3. Walters would often state that Lili was a favorite film of his, primarily because he had so much control over that entire picture, shaping it as he knew it had to be shaped. Lili also netted him an Oscar nomination for Best Director. However, near the end of his life, Chuck remarked that he was most proud of Billy Rose’s Jumbo. To do such a BIG musical, he said, was a thrill. There was great initial “buzz” around that film when it opened, but its poor performance at the box office hurt him deeply. In 1980, he was teaching at USC and screened Jumbo. The students cheered afterward and Chuck wryly commented to the class, “Where were you guys 20 years ago?”

4. Wow, you are the first person who has admitted to liking Two Loves! The film was a disappointment to Chuck. He had great ambitions, including beginning the movie with a very psycho-sexual dream sequence with MacLaine, Harvey, a motorcycle, and a dead rabbit. (Yup!) He filmed it out in Palm Springs, with MacLaine's hair blowing in the wind, but M-G-M cut the sequence. Chuck had bad things to say about the final film, calling it “castrated.” As for MacLaine and Harvey, they truly did not get along. Shirley, who seldom minces words, later called her co-star "insensitive and pompous." Harvey’s schedule while filming was tight (he was set to make Summer and Smoke at Paramount) so they had to film all the climactic scenes at the beginning. Chuck called it “absolutely murderous!” Amusingly, the film was originally titled The Spinster (as it had to do with MacLaine’s character valiantly holding on to her virginity). Before changing the title to Two Loves, the studio considered the ridiculous title I’ll Save My Love.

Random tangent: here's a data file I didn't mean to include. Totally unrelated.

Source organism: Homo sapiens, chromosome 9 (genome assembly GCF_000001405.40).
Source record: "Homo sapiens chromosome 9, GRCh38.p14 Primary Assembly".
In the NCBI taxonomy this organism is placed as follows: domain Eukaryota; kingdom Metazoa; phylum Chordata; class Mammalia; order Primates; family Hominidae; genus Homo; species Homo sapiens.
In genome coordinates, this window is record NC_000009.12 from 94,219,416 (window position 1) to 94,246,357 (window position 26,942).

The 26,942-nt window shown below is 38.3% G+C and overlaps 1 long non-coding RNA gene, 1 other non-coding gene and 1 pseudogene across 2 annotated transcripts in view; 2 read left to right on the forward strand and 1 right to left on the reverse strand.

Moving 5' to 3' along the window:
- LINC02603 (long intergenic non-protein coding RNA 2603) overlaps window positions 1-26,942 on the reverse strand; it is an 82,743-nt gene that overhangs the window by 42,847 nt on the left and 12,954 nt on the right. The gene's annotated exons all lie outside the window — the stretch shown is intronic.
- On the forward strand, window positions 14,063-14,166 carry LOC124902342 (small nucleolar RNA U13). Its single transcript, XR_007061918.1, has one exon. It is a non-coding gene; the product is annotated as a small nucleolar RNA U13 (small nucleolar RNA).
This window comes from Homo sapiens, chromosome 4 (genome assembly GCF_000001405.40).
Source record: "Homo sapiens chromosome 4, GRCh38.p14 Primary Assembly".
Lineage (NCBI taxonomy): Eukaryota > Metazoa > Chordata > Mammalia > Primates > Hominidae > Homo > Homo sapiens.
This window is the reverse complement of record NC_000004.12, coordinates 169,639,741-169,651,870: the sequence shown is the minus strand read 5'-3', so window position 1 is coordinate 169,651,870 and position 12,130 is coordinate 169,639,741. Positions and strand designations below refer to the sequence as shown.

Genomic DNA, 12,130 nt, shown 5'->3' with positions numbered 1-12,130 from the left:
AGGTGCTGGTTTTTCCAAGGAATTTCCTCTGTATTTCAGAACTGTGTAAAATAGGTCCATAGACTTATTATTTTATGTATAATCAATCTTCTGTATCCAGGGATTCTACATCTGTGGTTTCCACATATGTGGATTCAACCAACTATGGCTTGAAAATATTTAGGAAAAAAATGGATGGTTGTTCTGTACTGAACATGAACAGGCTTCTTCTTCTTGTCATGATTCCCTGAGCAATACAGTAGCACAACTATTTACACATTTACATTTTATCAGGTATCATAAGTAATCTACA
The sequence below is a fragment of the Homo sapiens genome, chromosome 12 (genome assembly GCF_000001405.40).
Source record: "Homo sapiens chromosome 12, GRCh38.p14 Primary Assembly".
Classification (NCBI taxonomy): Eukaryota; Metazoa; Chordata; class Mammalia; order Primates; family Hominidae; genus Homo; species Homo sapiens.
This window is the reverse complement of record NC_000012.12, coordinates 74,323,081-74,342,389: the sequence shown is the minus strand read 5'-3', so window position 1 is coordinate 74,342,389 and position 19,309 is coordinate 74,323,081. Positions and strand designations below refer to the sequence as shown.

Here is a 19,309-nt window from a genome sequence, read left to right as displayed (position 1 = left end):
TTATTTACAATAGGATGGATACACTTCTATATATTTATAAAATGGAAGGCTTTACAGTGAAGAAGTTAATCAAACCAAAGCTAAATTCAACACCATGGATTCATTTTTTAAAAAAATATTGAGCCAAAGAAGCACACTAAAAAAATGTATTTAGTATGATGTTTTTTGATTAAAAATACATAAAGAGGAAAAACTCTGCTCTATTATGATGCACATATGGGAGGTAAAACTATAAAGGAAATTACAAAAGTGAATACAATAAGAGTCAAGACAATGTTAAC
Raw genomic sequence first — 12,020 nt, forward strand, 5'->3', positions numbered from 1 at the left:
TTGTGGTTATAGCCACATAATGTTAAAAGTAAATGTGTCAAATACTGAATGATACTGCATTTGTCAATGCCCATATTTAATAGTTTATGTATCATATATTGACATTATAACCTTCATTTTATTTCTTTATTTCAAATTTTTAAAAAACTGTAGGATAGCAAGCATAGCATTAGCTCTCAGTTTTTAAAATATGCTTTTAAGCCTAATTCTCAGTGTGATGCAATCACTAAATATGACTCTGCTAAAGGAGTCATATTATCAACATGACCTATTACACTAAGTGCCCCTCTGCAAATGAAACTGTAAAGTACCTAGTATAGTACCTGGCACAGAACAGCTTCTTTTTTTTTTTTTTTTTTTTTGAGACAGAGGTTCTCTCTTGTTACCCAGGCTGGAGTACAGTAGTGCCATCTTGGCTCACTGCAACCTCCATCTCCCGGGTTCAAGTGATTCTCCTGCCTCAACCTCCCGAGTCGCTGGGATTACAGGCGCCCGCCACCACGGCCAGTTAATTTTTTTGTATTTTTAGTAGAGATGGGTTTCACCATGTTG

5. I am still uncertain if I will be attending the TCM Film Festival. I am going to do my best to be there as I’d really like to meet you all.

Thanks for the questions. Cheers.
Last edited by Brent Phillips on February 7th, 2015, 2:37 pm, edited 4 times in total.

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Re: AUTHOR BRENT PHILLIPS DISCUSSES CHARLES WALTERS!

Postby Moraldo Rubini » February 7th, 2015, 1:06 pm

I'm so glad you're here. Some people count sheep to go to sleep; I plan fantasy dinner parties... deciding who'll sit at a table of 12. For the past month, you've had a seat at the table!

I always enjoyed seeing Charles Walters dance with Judy Garland in the reconfigured finale of "Presenting Lily Mars". Did he ever consider a career in front of the camera? He seemed to have the charisma and talent for a promising career. Did he appear in any other films?

P.S. I'm looking forward to reading your book.

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Re: AUTHOR BRENT PHILLIPS DISCUSSES CHARLES WALTERS!

Postby Sue Sue Applegate » February 7th, 2015, 1:10 pm